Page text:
When considering features that would aid in the restoration of an old or neglected period property, or when thinking of design elements that will aid in the enhancement of the aesthetic appeal of a newer build, it may be suggested that you have coffered ceilings installed. But this does not necessarily mean that you are familiar with coffered ceilings, or know what coffered ceilings can add to your project and its specifications.
This is why we have provided more in-depth information on coffered ceilings, their origins, and what they can provide for a restoration or interior refurbishment project. Read on to learn more, or contact us right away if you know you are ready to discuss designs that will be used to complete your work specifications.
What is a Coffered Ceiling?
A coffered ceiling is a type of ceiling-based architectural detailing, consisting of a series of grids formed by recessed sections or stuck-on mouldings. These grids, and the spaces left in between the beams, form a geometric pattern that may be further detailed, enhanced, and decorated according to the specifications of a work project or a property owner’s personal preference. Coffered ceilings are typically thought of as a traditional interior design element, but may be utilised in a modern interior just as easily.
To create a coffered ceiling, a professional will create the coffered panels, or “coffers”. These are sunken panels attached to a drop ceiling grid (also called a suspended ceiling), which will then be installed to create the new ceiling.
The Origins and History of Coffered Ceilings
The word “coffer” has its origins in the Ancient Greek word “kophinos” and its Latin counterpart “cophinus”, both of which translate as “basket”. This name is given following a coffered ceiling’s sunken panel design, which brings to mind the image of a wooden box that might be used for storage.
Popular belief states that coffered ceilings were first used within the Loire Valley Chateau in the early Renaissance period, but this is not true. Evidence suggests that the first coffered ceilings were created in the time of the Romans, with the remains of old ceilings having been uncovered in Rome in 2012.
The original purpose of a coffered ceiling in a property would have been to recreate the effect ordinarily provided by carved stone ceilings. These were more expensive and difficult to reproduce, therefore coffered ceilings provided a less expensive alternative that was both easier to produce and easier to install.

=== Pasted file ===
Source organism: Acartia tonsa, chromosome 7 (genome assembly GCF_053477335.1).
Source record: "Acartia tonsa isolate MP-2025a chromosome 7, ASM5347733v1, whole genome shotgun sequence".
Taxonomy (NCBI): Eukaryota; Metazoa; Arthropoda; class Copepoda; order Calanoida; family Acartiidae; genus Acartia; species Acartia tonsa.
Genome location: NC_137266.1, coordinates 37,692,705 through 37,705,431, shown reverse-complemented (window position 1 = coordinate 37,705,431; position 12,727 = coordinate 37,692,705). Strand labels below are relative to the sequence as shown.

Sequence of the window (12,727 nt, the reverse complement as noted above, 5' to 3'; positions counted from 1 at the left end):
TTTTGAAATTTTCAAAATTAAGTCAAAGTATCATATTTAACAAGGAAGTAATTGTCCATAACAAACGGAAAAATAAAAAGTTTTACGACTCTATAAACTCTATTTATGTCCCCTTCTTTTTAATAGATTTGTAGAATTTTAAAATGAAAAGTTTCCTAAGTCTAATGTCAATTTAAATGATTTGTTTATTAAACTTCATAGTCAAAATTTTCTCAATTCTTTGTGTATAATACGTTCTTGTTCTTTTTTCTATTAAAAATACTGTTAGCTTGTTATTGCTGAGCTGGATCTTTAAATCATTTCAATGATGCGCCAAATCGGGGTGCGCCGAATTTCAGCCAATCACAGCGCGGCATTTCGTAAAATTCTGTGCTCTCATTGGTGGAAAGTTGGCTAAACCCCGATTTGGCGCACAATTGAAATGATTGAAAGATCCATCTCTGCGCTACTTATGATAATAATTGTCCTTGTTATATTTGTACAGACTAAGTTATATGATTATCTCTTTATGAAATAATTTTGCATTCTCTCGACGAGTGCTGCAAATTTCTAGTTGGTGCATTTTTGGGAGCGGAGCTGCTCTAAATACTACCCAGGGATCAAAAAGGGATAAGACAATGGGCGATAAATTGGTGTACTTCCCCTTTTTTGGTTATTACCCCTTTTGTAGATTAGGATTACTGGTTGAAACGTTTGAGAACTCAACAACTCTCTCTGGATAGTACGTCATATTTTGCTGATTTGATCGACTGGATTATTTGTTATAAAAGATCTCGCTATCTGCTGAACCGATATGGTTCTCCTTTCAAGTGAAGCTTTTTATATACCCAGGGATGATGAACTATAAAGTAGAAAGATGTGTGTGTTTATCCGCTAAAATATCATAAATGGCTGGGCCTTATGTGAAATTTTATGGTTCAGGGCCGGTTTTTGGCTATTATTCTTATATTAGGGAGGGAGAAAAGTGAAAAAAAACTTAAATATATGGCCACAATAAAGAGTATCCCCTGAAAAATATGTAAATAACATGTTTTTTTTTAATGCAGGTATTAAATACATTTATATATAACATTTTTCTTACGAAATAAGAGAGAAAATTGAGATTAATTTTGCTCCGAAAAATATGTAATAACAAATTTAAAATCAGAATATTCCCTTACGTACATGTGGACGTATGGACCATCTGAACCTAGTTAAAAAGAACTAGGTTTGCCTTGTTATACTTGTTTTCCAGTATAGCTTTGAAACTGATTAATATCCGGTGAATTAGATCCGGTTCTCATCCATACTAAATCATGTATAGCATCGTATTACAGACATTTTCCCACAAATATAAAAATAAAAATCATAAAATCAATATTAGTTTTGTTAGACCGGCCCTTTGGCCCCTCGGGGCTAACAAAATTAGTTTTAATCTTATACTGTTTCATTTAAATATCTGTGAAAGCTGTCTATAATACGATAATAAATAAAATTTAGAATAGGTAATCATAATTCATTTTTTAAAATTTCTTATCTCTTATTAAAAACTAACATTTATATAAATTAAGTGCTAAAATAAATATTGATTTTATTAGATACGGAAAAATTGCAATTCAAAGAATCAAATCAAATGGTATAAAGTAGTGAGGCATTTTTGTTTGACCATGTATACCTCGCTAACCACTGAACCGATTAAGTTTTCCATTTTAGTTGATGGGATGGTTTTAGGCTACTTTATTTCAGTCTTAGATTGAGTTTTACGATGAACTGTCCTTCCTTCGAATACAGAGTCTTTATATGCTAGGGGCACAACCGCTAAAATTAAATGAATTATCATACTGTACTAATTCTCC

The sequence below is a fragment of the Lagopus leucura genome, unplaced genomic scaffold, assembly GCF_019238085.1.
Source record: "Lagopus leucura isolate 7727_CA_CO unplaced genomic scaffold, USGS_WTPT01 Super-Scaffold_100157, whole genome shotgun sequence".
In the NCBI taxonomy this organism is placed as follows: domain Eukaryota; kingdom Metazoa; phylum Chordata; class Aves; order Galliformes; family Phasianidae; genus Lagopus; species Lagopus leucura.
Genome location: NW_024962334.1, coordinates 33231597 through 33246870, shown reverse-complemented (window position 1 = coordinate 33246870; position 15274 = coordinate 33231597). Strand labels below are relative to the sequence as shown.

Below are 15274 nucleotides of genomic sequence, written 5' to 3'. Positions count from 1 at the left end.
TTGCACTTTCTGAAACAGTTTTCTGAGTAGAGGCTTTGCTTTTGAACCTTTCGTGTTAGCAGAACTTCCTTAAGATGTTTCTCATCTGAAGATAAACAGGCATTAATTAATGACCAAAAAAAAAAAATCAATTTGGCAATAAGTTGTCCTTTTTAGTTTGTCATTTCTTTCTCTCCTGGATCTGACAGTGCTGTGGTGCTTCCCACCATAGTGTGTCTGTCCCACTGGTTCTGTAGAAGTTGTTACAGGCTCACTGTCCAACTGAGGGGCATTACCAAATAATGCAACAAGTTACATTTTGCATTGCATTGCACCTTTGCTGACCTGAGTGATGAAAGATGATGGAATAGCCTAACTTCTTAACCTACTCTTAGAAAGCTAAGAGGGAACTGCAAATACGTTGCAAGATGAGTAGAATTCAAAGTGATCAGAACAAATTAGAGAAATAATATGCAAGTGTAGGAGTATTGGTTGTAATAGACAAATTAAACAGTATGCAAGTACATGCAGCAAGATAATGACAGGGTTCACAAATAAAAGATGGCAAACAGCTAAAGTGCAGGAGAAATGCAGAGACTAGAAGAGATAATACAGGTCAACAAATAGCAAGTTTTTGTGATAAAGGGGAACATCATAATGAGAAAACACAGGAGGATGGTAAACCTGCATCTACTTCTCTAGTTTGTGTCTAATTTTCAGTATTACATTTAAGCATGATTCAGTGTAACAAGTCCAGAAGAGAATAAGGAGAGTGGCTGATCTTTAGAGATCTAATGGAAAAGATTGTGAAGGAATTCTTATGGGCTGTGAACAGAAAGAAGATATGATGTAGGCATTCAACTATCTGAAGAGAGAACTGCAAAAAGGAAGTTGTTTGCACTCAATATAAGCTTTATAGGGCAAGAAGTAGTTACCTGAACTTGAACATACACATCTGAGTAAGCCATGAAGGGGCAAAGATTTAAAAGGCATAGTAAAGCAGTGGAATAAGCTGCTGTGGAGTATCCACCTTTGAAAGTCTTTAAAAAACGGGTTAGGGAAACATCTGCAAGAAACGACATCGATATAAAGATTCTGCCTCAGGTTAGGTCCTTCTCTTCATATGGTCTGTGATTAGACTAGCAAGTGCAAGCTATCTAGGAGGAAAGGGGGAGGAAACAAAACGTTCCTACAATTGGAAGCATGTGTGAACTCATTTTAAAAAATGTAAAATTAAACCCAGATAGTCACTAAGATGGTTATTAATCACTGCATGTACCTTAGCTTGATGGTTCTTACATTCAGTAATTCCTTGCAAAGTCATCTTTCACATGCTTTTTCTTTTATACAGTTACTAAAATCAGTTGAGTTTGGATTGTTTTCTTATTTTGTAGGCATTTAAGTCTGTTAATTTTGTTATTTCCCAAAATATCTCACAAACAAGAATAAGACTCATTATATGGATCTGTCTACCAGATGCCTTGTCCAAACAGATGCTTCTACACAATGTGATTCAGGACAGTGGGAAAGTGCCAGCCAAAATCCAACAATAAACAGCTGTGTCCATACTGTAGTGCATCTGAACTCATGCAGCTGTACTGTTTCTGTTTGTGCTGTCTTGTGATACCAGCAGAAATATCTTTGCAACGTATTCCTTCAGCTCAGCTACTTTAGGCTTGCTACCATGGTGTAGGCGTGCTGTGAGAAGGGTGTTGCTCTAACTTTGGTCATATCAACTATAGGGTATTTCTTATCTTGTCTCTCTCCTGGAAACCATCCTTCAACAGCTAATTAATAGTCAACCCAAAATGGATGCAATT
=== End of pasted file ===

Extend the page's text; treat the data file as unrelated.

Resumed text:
Over time, coffered ceilings also saw use as:
- Load-bearers for domed ceilings
- Methods of hiding structural flaws and oddities in ceilings
- Methods of giving ceilings the impression of an increased height
Where Might Coffered Ceilings Be Installed?
Most coffered ceilings will be seen in privately-owned properties. However, it is also possible to see them in a range of other public buildings and spaces, and even in monuments, all over the world, such as the following:
- Art galleries and museums (including the British Museum)
- Churches and cathedrals (including the Pantheon in Rome)
- Lobbies and reception areas
- Palaces and stately homes
The Benefits to Installing Coffered Ceilings
There are many benefits to installing coffered ceilings for your owned or managed property:
- They can create the impression of a cosier, more welcoming room in a property with high ceilings
- They assist in the maintenance of authenticity and historical value in older and period properties
- They can hide existing damage, design flaws, and undesirable textures
- They help in creating the impression of taller ceilings
- They provide a sense of structure and definition in open-plan spaces
- They absorb sounds, meaning that they will reduce noise and unwanted echo transference. This is particularly beneficial in a property with high ceilings, bare walls, and wooden or stone floors, where echo is likely to be an issue
- They are versatile, offering a multitude of options for ornamental details and customisation
Considerations to Make Before Installation
There are several important considerations to bear in mind before deciding on the construction of a coffered ceiling: